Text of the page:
Listed here are a variety of educational resources to help students and teachers who wish to focus on the First Nations cultures of the San Francisco Bay Area. Many lesson plans on the Education page may be augmented and made particular to the Bay Area using information from the following sites. If you have developed a lesson plan specific to the Bay Area, please share it with us at email@example.com.
An excellent essay by Heather Hemmingway that deals with environmental issues and stereotypes as well as Ohlone history. Suitable for older students, teachers, and overview.
Information for teachers planning field trips to Bay Area sites that have significant cultural content on the Ohlone Indians. If your local park is not listed, ask them to include Ohlone information!
The Ohlone and friends got together to build a tule canoe and launch it on Lake Merced in San Francisco in August of 2003. Check out the pictures of materials and the work involved.
‘Green eggs and ham’ becomes ‘Green acorns and salmon’ as the Mutsun Ohlone work hard to compile a treasure trove of Ohlone words. Read these articles and have your students work on their own stories in a First Nations language. Suitable for all age levels. http://www.mutsunlanguage.com/pages/944596/index.htm?gen_time=1031772126387
This is an excellent online information book for 3rd graders, by Springer Elementary in Mountain View.
This yearlong series hosted artist Yamane who different Ohlone basketry techniques.
Suitable for most age levels. A videotape might be available for in-class viewing.
The National Park Service and Chrissy Field Education Center in the Presidio have a wide variety of educational resources, including ideas for environmental lesson plans. Suitable for all levels. The focus is mostly on places not peoples, but the California Indian view is beginning to be heard.
Filoli offers a variety of hikes and programs for patrons who want to explore the natural areas of the park, which was the site of an important Ohlone village. Excellent docents and on-site demonstrations. Oh, and by the way the formal gardens are beautiful too!
This overview article links Ohlone cultural interests with a current land use issue. Suitable for older students as well as teachers wishing to arrange a field trip to the eastern shoreline of San Francisco. Also helps show how students can get involved in a community service project.
By Kellyx Nelson and Jack Laws
Chitactac Park is a truly remarkable site, for it has managed to survive all of the many land development pressures of the Bay Area. Kids of all ages love to view the rocks, the petroglyphs, the creek, the ancient oaks, and interpretive areas. Off Highway 101 in Santa Clara County.
Coyote Hills also managed to survive from ancient times into the present, and is a favorite of local Native Peoples. It has perhaps the most authentic wetlands (ie. tule reed) village ‘atmosphere’ of Bay Area parks, and one of the partially restored village sites is occasionally open to the public. This park also has a superb museum and good trails for hiking. Let’s hope that new wetlands restoration projects around the Bay Area use Coyote Hills Park as a model.
An excellent illustrated introduction to the Ohlone of the Bay Area, from thousands of years ago to the present. Suitable for younger as well as older students. Includes pictures and illustrations.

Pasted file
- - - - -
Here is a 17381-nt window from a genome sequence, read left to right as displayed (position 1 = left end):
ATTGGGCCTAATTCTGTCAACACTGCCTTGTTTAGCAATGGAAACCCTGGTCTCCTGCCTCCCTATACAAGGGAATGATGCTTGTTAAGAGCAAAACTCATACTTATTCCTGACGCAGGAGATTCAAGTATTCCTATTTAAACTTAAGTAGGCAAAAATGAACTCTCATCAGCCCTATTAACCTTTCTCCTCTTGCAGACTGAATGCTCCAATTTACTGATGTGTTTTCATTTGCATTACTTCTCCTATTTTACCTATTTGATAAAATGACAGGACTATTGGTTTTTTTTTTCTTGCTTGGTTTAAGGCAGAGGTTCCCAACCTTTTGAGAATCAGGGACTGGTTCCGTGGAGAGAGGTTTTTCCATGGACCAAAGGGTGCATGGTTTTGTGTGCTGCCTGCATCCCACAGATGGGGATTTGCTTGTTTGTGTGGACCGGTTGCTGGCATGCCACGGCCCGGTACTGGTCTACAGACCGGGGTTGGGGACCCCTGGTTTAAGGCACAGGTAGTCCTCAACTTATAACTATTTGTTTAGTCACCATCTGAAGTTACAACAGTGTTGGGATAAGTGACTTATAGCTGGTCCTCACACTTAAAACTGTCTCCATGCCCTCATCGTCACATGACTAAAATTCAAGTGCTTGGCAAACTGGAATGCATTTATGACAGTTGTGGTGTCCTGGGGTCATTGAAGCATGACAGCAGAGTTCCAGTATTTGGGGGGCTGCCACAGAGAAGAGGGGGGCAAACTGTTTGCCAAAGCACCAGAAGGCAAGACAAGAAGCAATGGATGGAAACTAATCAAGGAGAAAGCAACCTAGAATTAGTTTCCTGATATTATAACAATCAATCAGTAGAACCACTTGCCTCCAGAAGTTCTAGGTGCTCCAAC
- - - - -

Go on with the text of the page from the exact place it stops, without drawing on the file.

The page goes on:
This comprehensive essay goes into detail about local Ohlone history in the Bay Area. Suitable for older students and teacher reference. By Rosemary Cambra, Monica Arellano, et.al.
A comprehensive essay that details the decades-long legal effort of the Muwekma Ohlone. Recognized in the early years, and ‘de-recognized’ by bureaucratic bungling, the local tribe has engaged in a patient and persistent battle that spans generations. Suitable for older students and teacher reference. More essays are available from this page.
This site has a number of interesting and useful links, both about the canyon land itself and general California Indian issues.
A good overview of the basic issues (who are they? where are they now? etc.) with photos and links to other resources.
A site that presents field notes by Curtis and tribal summaries, along with his famous images. California tribes are in Vols. 13, 14, and 15. Peruse the Image Index to 2,234 images. Suitable for all levels.
This collection of 4 photo essays offers a good start to picturing current American Indian issues: Traces of California Indians, Petroglyphs, Tribal Lands, and Environmental Problems. Suitable for all levels.
Students of the Woodland School prepared this site, with info on games, food, art, and shelters. Excellent children’s illustrations of Miwok Legends. Suitable for younger students.
A personal web page by a young Yurok; it contains interesting photos of houses, canoes, pottery, dancers, and Eric the Native American (South Park). Fun site for younger students.
This public art collection is in or near San Jose. There is also public art dedicated to Native Americans at Stanford University (totem poles and a marker), the Embarcadero in San Francisco (plaques), and various other sites suitable for field trips.
The BLM uses this site to show parents and teachers what children will learn when they come to the park, as well as park activities. Sanbourne is in Santa Clara County. Suitable for younger students.
Important info on California’s hidden history of genocide, a memorial to victims of the extermination campaign, and links to sites. Suitable for older students.
This UC Berkeley resource offers excellent bibliographic references for more extensive research. Suitable for college students and teachers.
An in-depth examination of the tribes of the far northern coast, this essay is suitable for older students.